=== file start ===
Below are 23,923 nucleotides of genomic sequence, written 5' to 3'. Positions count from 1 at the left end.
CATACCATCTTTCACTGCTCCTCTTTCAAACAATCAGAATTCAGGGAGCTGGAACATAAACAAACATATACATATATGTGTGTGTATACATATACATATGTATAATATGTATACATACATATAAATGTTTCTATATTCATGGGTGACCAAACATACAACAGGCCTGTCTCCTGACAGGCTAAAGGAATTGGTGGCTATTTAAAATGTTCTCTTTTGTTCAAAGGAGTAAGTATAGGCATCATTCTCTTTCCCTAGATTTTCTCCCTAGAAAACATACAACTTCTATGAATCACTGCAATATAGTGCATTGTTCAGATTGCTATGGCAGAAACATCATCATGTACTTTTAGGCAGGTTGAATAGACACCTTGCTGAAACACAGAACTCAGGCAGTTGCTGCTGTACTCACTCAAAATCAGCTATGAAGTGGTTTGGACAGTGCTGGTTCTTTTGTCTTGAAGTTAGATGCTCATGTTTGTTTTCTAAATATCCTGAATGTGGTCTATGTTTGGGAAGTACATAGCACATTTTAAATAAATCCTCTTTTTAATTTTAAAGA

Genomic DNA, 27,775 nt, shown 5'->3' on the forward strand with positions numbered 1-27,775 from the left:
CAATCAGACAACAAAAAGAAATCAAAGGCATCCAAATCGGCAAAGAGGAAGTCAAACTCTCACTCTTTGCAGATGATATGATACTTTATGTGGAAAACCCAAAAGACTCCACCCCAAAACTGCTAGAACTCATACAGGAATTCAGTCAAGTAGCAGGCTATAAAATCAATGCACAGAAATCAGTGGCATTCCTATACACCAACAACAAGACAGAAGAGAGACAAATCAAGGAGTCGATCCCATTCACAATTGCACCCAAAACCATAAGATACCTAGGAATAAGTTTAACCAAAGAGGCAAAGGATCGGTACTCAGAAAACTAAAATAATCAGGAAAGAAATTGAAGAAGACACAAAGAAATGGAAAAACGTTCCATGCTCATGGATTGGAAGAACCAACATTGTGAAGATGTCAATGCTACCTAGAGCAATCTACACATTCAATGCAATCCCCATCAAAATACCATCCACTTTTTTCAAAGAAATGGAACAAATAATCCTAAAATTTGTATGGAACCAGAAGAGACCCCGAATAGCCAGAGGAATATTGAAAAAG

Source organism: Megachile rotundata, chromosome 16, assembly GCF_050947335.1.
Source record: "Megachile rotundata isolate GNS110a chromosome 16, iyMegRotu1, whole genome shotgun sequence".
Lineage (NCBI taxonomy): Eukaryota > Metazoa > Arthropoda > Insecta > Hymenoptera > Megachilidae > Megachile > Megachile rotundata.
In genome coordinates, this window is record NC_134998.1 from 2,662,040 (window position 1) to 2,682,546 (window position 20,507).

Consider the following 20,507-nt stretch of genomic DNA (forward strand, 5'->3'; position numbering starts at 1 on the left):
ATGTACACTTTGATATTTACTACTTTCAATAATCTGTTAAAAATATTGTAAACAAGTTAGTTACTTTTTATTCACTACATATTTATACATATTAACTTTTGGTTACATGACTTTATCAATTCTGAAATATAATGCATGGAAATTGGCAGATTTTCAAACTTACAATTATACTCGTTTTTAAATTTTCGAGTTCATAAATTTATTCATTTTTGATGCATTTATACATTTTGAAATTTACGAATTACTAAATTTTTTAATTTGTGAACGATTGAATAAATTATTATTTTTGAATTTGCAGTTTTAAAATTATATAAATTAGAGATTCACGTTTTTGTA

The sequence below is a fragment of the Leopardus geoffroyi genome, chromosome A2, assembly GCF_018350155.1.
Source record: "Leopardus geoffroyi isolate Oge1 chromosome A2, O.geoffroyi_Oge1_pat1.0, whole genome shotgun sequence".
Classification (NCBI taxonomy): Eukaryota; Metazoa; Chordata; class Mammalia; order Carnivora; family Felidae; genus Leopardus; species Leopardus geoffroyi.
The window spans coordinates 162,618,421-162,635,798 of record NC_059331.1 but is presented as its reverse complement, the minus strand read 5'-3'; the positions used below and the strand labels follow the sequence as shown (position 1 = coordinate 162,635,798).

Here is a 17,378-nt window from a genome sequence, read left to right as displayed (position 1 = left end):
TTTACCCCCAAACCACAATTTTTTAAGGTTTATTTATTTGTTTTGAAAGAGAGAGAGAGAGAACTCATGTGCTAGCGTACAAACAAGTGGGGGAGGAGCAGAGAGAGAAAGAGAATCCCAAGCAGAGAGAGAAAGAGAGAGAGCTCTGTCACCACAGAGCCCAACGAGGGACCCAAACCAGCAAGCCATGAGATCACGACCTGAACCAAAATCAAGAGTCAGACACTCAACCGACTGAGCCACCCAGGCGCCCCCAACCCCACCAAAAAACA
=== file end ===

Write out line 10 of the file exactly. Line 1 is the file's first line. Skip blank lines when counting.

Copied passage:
ATGTACACTTTGATATTTACTACTTTCAATAATCTGTTAAAAATATTGTAAACAAGTTAGTTACTTTTTATTCACTACATATTTATACATATTAACTTTTGGTTACATGACTTTATCAATTCTGAAATATAATGCATGGAAATTGGCAGATTTTCAAACTTACAATTATACTCGTTTTTAAATTTTCGAGTTCATAAATTTATTCATTTTTGATGCATTTATACATTTTGAAATTTACGAATTACTAAATTTTTTAATTTGTGAACGATTGAATAAATTATTATTTTTGAATTTGCAGTTTTAAAATTATATAAATTAGAGATTCACGTTTTTGTA